- German drug conglomerate Bayer will help CureVac manufacture tens of millions more doses of the biotech's experimental coronavirus vaccine beginning as soon as the end of this year, company executives said in a Monday briefing with the German health minister.
- Bayer and CureVac are already co-developing the vaccine, with the large pharma providing support for clinical testing and regulatory discussions in other countries. Now, after discussions with the German government, Bayer has also agreed to make 160 million doses of CureVac's shot in 2022
- CureVac recently began a Phase 2/3 study testing whether its vaccine prevents COVID-19. The company aims to enroll into the trial some 36,000 volunteers in Europe and South America. Early results could be available by the end of March, CureVac's CFO Pierre Kemula recently told BioPharma Dive.
A shaky start to immunization campaigns in the U.S., U.K., and Europe, as well as the emergence for more virulent coronavirus strains, have drawn attention to limited vaccine supplies. While the makers of currently authorized shots, such as Pfizer and Moderna, expect production to steadily ramp up over the course of the year, more doses are desperately needed.
The supply crunch has already led to unusual partnerships, with Sanofi and Novartis last week pledging to lend extra production capacity to Pfizer and partner BioNTech.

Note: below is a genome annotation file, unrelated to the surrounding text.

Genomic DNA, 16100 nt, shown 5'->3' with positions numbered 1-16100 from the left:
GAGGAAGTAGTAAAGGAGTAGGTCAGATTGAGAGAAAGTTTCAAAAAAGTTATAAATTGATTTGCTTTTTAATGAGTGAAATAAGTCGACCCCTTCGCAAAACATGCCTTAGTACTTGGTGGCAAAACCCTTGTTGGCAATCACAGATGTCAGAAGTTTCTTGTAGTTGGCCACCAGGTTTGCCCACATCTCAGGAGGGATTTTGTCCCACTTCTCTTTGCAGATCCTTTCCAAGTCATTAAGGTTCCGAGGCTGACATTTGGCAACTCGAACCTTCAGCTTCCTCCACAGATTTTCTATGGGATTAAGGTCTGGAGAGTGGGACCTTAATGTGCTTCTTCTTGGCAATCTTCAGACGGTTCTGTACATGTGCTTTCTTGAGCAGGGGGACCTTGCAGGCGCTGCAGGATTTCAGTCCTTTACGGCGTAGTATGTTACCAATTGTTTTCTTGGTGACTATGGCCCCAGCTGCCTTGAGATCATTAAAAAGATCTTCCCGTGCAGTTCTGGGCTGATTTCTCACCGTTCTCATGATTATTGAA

The world will also need additional vaccines to be proven effective. CureVac, a German drug developer, is among those now in late-stage testing with an experimental candidate. Its target supply for 2021 — about 300 million doses — is significantly less than what other large pharmaceutical companies expect to produce for their respective shots.
Bayer, which does not make vaccines, will help boost CureVac's manufacturing capacity, but the production help likely won't arrive until 2022 or, at the earliest, late this year.
"Following discussions with the German government it has become clear that current manufacturing capacities for vaccines need to be increased, particularly for potential variants of the SARS-CoV-2 virus," said Stefan Oelrich, head of Bayer's pharmaceuticals division, at the Feb. 1 briefing.
Oelrich said Bayer will use its manufacturing network, including a large site in Wuppertal, Germany, to add 160 million more doses to CureVac's target supply in 2022.
CureVac's Kemula told BioPharma Dive the company expects to produce about 600 million doses in 2022. It's not clear whether the 160 million doses would be in addition to that total.
Incidentally, Bayer recently agreed to sell a plant within the Wuppertal site to China's WuXi Biologics, which intended to use the factory for coronavirus vaccine production. The agreement, worth about 150 million euros, included a long-term lease and services.
Also on Monday, CureVac announced its contract manufacturing partner Rentschler Biopharma had begun setting up manufacturing and optimizing production processes for the company's shot.
CureVac's vaccine, like ones developed by Moderna and BioNTech, uses messenger RNA to train the body's immune system to defend against coronavirus infection.
The dose picked by CureVac is about a third of BioNTech's and a tenth of Moderna's, potentially allowing CureVac to stretch supply of its drug product further. It's not clear, however, whether a smaller dose will correlate with strong efficacy. Early study results showed CureVac's vaccine spurred immune responses matching levels seen in the blood of recovered patients, but scientists are not yet certain what levels are required for a vaccine to be protective.